3. Lower the minimum age threshold for being entitled to support an ECI to 16 years (e.g. Josep-Maria Terricabras, Sylvia-Yvonne Kaufmann, Siôn Simon, Jo Leinen)
4. Remove Art 4(2)(b) so that an ECI proposal only needs to be within the values of the Union and not abusive, frivolous or vexatious to be registered (e.g. Barbara Spinelli, Helmut Scholz, Kostas Chrysogonos)
5. Provide comprehensive guidance as early as possible, especially of a legal nature (e.g. Siôn Simon, Sylvia-Yvonne Kaufmann)
6. It should be possible to propose an initiative that also concerns the primary law of the Union or non-regulated acts (Enrique Guerrero Salom, Ramón Jáuregui Atondo, Josep-Maria Terricabras, Barbara Spinelli, Helmut Scholz, Kostas Chrysogonos)
7. To set budgetary and time restriction, so that initiatives cannot be presented on recently adopted legislation (Enrique Guerrero Salom, Ramón Jáuregui Atondo)
8. An independent figure should be established to assess whether the legal basis of an ECI submitted is correct, along the lines of the Hearing Officers used in competition proceedings (Fabio Massimo Castaldo)
9. The European Commission should inform the European Parliament about its decision concerning the registration (György Schöpflin)
10. To improve the user-friendly character of its software for the online collection of signatures, particularly for people with disabilities (Siôn Simon, Josep-Maria Terricabras, Sylvia-Yvonne Kaufmann, Jo Leinen)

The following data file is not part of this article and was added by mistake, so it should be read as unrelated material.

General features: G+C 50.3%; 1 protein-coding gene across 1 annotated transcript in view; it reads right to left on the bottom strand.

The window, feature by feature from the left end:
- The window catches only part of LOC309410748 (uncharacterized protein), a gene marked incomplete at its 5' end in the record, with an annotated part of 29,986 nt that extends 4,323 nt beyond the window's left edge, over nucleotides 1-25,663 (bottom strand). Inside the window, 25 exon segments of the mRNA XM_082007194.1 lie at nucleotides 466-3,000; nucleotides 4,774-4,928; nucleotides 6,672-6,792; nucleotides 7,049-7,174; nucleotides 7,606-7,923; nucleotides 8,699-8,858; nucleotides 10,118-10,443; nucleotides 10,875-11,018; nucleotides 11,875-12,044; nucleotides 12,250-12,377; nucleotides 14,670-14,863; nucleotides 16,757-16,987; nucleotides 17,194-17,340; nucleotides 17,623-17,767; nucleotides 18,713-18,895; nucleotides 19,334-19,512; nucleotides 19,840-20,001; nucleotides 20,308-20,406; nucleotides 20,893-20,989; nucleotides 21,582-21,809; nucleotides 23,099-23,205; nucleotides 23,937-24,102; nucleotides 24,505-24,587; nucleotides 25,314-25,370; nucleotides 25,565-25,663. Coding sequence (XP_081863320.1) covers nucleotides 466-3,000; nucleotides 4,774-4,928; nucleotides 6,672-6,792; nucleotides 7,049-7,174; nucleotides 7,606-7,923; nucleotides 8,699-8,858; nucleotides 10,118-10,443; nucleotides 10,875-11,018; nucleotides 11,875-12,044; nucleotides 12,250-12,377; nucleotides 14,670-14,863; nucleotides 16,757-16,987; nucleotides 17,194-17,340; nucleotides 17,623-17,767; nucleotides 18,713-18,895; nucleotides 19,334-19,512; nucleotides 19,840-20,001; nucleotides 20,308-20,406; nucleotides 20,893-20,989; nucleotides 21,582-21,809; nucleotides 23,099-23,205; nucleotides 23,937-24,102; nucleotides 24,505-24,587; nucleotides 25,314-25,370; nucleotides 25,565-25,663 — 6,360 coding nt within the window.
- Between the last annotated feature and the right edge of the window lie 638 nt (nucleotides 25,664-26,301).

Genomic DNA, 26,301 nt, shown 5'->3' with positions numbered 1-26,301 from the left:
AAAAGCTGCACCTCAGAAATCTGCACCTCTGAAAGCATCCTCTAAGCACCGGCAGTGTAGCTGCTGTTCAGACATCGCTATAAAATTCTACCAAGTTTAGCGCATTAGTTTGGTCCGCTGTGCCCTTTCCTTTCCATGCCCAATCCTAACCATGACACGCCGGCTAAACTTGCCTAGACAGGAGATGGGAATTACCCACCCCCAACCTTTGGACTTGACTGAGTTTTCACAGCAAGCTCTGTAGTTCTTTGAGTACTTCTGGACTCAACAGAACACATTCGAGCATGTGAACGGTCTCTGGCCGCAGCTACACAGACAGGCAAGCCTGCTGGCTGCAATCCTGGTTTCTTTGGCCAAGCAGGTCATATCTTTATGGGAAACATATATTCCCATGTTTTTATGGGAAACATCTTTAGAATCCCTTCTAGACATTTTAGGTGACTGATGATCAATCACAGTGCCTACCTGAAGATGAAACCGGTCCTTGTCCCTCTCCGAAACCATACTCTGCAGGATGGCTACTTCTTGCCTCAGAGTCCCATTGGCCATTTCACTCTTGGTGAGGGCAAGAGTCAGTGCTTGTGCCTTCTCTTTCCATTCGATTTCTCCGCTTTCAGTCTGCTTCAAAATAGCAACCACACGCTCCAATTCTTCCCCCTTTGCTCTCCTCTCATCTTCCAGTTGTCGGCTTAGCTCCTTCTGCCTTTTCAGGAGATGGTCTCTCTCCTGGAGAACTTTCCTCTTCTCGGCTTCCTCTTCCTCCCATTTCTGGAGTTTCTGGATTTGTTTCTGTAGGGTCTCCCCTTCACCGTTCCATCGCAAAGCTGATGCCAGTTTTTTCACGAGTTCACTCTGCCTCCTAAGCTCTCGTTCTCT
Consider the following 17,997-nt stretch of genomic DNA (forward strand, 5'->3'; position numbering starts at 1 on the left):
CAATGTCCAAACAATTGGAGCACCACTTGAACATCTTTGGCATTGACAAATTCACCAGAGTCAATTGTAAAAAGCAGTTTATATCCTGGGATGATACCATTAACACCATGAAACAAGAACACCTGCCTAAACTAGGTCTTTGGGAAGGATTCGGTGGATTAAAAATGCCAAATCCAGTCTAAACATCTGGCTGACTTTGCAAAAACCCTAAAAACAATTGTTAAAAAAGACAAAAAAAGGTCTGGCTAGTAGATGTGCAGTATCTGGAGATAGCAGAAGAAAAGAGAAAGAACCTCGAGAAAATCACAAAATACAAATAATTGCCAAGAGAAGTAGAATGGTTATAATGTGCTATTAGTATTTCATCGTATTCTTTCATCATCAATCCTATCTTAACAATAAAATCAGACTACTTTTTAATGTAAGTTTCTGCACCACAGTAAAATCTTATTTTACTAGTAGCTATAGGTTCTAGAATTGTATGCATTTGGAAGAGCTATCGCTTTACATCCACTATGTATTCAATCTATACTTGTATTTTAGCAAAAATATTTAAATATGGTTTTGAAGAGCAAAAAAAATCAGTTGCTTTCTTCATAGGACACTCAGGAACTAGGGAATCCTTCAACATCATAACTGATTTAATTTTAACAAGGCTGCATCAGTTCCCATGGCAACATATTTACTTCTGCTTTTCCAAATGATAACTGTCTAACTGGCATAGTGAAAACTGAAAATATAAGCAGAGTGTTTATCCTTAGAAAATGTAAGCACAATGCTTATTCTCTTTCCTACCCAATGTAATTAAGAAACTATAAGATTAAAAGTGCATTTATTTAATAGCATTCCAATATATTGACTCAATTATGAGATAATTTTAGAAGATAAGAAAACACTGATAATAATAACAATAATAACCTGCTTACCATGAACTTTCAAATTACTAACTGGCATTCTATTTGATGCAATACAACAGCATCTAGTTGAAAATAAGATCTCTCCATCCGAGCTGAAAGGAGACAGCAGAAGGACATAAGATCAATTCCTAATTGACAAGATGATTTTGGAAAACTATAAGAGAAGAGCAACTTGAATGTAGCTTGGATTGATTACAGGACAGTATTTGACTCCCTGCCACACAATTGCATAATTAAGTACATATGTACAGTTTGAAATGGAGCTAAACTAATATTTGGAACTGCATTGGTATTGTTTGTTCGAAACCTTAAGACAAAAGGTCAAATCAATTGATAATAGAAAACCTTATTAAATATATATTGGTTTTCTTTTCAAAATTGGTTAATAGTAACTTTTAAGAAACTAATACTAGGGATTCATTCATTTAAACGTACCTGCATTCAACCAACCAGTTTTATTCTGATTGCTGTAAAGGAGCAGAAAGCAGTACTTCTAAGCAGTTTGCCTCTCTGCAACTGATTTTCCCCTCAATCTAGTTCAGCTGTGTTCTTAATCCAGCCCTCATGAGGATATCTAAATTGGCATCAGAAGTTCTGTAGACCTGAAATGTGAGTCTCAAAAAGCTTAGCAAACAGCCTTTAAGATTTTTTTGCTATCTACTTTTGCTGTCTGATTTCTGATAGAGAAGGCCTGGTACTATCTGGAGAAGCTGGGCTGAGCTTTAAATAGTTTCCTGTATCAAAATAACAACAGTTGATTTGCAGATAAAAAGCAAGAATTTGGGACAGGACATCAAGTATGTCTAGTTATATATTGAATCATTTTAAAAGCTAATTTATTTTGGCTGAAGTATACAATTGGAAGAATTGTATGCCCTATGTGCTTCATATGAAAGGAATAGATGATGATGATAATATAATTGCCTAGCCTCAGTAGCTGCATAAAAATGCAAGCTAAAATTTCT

11. To modify the OCS so email addresses can be collected on a non-mandatory basis on the same screen as the support form, but stored in a separate database (Barbara Spinelli, Helmut Scholz, Kostas Chrysogonos, Josep-Maria Terricabras)
12. To end the automatic link between the registration of an ECI and the beginning of the 12-month period within which expressions of support can be collected, so that the organisers of an ECI themselves can decide when they wish to start to collect expressions of support (Sylvia-Yvonne Kaufmann, Siôn Simon, Jo Leinen)
13. To give the organisers the possibility to register only part of an initiative where an ECI does not fall entirely within the Commission’s remit and inform the organisers at the time of registration which part may be registered, a maximum deadline of six months being stipulated (Claudia Tapardel)
14. To introduce the necessary reforms to stop certain groups of citizens, such as those who are blind or living abroad, from being prevented from exercising their right to support citizens’ initiatives, as such exclusion limits equality among citizens (Ramón Jáuregui Atondo, Enrique Guerrero Salom)